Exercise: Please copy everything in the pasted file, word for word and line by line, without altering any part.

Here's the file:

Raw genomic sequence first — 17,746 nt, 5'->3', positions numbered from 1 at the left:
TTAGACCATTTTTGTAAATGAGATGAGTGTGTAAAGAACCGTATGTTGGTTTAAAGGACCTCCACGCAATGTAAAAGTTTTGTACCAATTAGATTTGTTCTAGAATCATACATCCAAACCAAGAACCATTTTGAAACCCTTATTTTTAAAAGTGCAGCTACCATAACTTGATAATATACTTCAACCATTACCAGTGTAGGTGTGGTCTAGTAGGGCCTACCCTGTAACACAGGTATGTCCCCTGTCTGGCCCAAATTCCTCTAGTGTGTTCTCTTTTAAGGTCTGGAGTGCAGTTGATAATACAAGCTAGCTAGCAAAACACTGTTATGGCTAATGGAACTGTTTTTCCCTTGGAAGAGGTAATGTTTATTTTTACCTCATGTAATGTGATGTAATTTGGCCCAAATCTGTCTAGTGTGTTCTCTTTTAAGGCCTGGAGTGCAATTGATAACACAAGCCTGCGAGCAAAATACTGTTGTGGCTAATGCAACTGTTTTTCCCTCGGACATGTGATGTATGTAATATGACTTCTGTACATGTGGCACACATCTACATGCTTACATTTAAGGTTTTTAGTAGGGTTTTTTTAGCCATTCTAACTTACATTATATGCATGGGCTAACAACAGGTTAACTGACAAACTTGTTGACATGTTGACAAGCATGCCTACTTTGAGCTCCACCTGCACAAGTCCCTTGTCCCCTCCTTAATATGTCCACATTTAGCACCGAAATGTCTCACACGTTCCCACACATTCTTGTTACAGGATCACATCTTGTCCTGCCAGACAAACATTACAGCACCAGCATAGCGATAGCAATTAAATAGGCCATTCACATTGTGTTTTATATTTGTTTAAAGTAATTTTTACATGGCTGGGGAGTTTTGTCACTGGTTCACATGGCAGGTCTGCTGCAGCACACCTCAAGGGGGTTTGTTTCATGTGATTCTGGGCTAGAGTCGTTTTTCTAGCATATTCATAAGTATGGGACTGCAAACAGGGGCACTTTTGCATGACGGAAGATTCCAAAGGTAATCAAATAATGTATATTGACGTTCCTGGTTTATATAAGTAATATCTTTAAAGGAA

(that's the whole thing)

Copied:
Raw genomic sequence first — 17,746 nt, 5'->3', positions numbered from 1 at the left:
TTAGACCATTTTTGTAAATGAGATGAGTGTGTAAAGAACCGTATGTTGGTTTAAAGGACCTCCACGCAATGTAAAAGTTTTGTACCAATTAGATTTGTTCTAGAATCATACATCCAAACCAAGAACCATTTTGAAACCCTTATTTTTAAAAGTGCAGCTACCATAACTTGATAATATACTTCAACCATTACCAGTGTAGGTGTGGTCTAGTAGGGCCTACCCTGTAACACAGGTATGTCCCCTGTCTGGCCCAAATTCCTCTAGTGTGTTCTCTTTTAAGGTCTGGAGTGCAGTTGATAATACAAGCTAGCTAGCAAAACACTGTTATGGCTAATGGAACTGTTTTTCCCTTGGAAGAGGTAATGTTTATTTTTACCTCATGTAATGTGATGTAATTTGGCCCAAATCTGTCTAGTGTGTTCTCTTTTAAGGCCTGGAGTGCAATTGATAACACAAGCCTGCGAGCAAAATACTGTTGTGGCTAATGCAACTGTTTTTCCCTCGGACATGTGATGTATGTAATATGACTTCTGTACATGTGGCACACATCTACATGCTTACATTTAAGGTTTTTAGTAGGGTTTTTTTAGCCATTCTAACTTACATTATATGCATGGGCTAACAACAGGTTAACTGACAAACTTGTTGACATGTTGACAAGCATGCCTACTTTGAGCTCCACCTGCACAAGTCCCTTGTCCCCTCCTTAATATGTCCACATTTAGCACCGAAATGTCTCACACGTTCCCACACATTCTTGTTACAGGATCACATCTTGTCCTGCCAGACAAACATTACAGCACCAGCATAGCGATAGCAATTAAATAGGCCATTCACATTGTGTTTTATATTTGTTTAAAGTAATTTTTACATGGCTGGGGAGTTTTGTCACTGGTTCACATGGCAGGTCTGCTGCAGCACACCTCAAGGGGGTTTGTTTCATGTGATTCTGGGCTAGAGTCGTTTTTCTAGCATATTCATAAGTATGGGACTGCAAACAGGGGCACTTTTGCATGACGGAAGATTCCAAAGGTAATCAAATAATGTATATTGACGTTCCTGGTTTATATAAGTAATATCTTTAAAGGAA